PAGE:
World Bank reported that while Afghanistan’s laws give women equal rights to own land and property, ignorance, weak law enforcement, and social norms have combined to deprive Afghan women of their property rights.
According to the article, experts estimate that less than five percent of land ownership documents in Afghanistan include the name of a female owner.
Given the social, economic, and cultural importance of property ownership, equitable access to land is key to empowering Afghan women.
In the article it stated that excluding women from owning land or property has led to their marginalization in political and economic spheres and limited their decision-making roles at home and in communities.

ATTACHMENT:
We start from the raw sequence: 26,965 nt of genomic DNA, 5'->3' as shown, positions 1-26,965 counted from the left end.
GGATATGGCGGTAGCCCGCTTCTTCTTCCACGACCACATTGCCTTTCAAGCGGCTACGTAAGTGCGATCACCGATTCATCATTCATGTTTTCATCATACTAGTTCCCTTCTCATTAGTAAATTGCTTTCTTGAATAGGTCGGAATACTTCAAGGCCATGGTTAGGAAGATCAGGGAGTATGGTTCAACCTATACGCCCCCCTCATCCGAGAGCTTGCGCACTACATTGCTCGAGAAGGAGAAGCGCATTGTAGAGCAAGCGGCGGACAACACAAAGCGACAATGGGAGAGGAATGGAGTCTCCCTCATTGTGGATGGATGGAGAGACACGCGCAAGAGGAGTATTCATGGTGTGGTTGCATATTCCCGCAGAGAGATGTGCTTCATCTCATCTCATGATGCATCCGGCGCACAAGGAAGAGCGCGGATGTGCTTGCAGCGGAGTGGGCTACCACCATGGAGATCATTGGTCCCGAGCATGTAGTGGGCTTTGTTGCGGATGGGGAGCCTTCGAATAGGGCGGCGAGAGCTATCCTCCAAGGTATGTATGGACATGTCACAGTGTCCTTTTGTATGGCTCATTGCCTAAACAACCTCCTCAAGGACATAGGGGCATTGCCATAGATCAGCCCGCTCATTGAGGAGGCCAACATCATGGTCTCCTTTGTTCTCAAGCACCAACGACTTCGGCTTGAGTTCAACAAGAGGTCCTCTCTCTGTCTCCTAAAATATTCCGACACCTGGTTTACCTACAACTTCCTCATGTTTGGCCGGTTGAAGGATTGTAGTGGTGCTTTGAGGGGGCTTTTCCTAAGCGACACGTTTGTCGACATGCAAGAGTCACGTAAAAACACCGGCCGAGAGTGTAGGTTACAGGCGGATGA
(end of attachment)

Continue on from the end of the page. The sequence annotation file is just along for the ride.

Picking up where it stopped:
As such, equal access to land ownership is key to empowering Afghan women, the article stated.
The Ministry of Urban Development and Land (MUDL) however has reportedly been improving land administration and promoting better access to registration services, especially for women.
Supported by a number of agencies, and financed by the World Bank, this project has so far resulted in MUDL having issued 34,370 Occupancy Certificates (OC) and more than half include a woman’s name.
These initiatives have helped many Afghan women acquire certificates that prove their rightful ownership and protect them from eviction, encroachment, or dispute. The legal documents also guarantee they can pass on their property to their children and shield them from homelessness, the World Bank article stated.
The article also stated that consistent with the new legal framework, co-titling for occupants of state land is mandatory, and husbands are now required to include their wives’ names on the certificates.
In addition, there is also now dedicated help desks in eight provinces to support women seeking an Occupation Certificate, encourage female enrollment, and facilitate co-registration.